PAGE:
This just to say that readability is not the direct result from using the natural language and (we all know this) is not achieved using just the programming language. Writing readable code is an skill, and as such, practice is required, a lot.

Erlis

Duncanmak

I think that line of code actually could be read as a narrative, if only you didn't have to write regular expressions.

If someone wrote an "object model" for git, wouldn't the code look a lot less intimidating?

`git log #{@filename}| grep ^commit`.split(/\n/).map(&:split).map {|fields| fields[SHA1_COLUMN] }

In Clojure, a syntax I'm a little more familiar, I could envision something like this:

(map :sha1-column (:commits (. git (log filename))

With pipeline syntax, we can arrange the words in another order that's a little different, but in general, it reads out:

"For each of the commits for a particular file, select its sha1- column"

I was a Smalltalk programmer before too, and I'm pretty sure the Smalltalk code can be made to look very close to the English I have above ;-)

Bheeshmar

I can appreciate where you are going with this, but I think that the visual form made me want to see if there wasn't a more expressive (less piped with less temporary elements) form and I came up with this:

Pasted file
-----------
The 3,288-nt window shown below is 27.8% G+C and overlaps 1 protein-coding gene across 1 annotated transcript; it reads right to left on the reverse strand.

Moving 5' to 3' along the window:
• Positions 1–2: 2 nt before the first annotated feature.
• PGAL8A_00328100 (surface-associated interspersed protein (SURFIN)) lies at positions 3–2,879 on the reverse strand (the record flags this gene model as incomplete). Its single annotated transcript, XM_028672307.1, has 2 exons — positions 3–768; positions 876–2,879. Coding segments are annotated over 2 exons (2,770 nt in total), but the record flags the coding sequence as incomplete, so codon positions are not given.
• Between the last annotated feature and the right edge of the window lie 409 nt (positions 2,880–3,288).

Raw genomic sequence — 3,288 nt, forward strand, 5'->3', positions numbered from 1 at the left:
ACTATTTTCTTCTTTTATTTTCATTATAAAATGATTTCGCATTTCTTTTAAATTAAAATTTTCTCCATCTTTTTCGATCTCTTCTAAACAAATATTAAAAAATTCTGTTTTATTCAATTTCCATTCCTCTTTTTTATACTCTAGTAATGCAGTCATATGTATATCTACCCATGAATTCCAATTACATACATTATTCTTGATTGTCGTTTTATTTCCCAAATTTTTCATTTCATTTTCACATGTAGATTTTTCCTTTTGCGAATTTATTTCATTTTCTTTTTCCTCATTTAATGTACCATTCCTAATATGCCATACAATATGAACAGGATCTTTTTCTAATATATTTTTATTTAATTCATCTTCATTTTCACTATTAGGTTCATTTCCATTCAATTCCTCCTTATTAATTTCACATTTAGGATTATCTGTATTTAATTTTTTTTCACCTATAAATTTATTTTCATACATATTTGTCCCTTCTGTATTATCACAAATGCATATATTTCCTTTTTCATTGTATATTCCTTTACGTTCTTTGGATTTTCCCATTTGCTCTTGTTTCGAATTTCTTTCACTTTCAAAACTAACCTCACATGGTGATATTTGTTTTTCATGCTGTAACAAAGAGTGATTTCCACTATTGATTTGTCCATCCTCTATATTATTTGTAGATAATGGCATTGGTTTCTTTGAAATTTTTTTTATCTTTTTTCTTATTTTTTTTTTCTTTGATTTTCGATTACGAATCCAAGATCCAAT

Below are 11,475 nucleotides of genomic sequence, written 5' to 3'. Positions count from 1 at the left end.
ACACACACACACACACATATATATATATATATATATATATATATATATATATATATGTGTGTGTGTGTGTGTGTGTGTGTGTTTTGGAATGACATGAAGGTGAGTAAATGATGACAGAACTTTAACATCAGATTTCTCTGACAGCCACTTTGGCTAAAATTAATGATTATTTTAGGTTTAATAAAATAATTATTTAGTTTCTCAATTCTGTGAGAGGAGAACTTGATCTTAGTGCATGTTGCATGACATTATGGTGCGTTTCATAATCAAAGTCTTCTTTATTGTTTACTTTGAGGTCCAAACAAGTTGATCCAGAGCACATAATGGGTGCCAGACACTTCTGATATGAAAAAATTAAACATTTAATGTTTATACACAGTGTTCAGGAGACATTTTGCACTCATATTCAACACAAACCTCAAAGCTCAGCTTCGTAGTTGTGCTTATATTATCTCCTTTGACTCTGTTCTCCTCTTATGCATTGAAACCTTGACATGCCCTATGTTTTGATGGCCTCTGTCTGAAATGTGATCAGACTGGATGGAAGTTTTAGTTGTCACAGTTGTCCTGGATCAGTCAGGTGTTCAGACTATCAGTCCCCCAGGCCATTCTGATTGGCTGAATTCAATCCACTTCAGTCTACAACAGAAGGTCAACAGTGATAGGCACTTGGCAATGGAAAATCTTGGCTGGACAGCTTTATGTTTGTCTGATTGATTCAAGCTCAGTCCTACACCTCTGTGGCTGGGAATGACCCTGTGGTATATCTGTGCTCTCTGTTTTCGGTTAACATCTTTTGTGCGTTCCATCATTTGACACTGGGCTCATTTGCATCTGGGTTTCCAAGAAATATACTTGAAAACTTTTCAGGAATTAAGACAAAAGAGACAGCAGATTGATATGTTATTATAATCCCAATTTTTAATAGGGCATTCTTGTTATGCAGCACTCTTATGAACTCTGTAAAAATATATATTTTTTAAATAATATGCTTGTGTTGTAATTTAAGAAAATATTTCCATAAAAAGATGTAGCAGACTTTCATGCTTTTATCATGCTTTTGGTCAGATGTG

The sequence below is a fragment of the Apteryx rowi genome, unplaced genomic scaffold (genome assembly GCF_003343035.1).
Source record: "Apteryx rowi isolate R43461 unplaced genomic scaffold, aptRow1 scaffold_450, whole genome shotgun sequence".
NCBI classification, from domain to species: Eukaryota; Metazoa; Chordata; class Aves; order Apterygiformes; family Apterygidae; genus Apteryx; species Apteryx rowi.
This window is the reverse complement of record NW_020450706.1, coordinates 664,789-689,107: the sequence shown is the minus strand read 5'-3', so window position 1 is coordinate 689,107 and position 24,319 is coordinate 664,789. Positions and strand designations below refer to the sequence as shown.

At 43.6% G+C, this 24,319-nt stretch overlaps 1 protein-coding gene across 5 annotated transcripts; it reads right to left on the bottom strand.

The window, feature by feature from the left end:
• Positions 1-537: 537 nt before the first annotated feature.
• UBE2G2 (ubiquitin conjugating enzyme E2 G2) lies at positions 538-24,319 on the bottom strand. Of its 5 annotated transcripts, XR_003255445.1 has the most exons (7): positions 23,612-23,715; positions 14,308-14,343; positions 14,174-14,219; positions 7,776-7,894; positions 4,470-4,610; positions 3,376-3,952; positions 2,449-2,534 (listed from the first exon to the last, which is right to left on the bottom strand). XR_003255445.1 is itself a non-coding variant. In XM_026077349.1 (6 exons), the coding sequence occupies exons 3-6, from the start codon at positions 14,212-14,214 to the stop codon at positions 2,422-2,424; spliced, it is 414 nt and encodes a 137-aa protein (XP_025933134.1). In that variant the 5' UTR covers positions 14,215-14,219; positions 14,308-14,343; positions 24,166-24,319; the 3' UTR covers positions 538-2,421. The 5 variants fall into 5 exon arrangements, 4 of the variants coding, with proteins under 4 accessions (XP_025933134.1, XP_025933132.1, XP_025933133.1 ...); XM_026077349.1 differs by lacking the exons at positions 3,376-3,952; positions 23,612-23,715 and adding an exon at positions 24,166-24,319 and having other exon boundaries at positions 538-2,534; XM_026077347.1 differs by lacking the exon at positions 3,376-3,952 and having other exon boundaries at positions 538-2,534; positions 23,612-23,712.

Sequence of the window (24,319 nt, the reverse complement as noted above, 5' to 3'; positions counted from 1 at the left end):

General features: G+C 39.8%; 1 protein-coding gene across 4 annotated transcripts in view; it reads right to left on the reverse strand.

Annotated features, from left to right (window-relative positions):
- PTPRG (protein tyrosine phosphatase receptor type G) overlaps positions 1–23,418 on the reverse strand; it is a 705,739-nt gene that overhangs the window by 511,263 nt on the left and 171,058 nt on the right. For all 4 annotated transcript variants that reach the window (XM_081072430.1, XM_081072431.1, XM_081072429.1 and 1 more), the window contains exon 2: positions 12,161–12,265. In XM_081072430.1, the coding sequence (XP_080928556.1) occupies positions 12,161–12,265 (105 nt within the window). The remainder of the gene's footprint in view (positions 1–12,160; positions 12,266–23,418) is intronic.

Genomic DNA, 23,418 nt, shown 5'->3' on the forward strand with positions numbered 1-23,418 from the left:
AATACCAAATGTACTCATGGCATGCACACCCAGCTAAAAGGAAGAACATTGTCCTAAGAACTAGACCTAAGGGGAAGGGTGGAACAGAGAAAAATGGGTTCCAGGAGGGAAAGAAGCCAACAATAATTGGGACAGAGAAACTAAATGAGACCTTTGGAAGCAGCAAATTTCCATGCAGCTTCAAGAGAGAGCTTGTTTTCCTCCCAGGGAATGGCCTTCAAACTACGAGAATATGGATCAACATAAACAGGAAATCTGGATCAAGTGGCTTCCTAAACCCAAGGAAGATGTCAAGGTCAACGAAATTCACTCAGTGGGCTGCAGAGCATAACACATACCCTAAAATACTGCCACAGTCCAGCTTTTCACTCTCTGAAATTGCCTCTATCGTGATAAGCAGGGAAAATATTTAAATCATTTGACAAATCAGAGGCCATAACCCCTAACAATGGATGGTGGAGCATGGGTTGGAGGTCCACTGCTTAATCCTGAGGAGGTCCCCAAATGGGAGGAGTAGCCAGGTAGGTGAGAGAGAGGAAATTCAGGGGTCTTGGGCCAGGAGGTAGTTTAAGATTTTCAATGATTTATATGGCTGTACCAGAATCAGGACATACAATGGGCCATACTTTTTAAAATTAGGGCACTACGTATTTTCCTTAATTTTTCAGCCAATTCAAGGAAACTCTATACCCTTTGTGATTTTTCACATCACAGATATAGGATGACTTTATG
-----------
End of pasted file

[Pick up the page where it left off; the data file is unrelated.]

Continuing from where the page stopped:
`git log #{@filename}`.scan(/commit (.*)/).flatten

Except for the superfluous Array#flatten which is an artifact of how captures are treated within String#scan, I think this meets both structural and narrative criteria.

That is not to say that there isn't a place for both forms of expression, but I think that it's possible to find a good expression that transcends both forms.

Matthew Rodatus

The narrative aspect should not obscure the "structure that reveals computation," but I find value in using all aspects of the [computer] language to communicate to my future self and other programmers.

In chapter 23 ("See No Evil") of SQL Antipatterns, Bill Karwin talks about a related concept: writing readable code at the cost of leaving absent or obscuring important logic.

The concept applies to all languages -- not just SQL. A quote from the chapter: "Some computer scientists have estimated that up to 50 percent of the lines of code in a robust application are devoted to handling error cases."

Error logic is often ugly.

I agree that the communication with programmers should not supersede the communication with computers.

Mike Busch

Not that it's the point of this article, but getting a list of just the SHA doesn't require any ruby at all.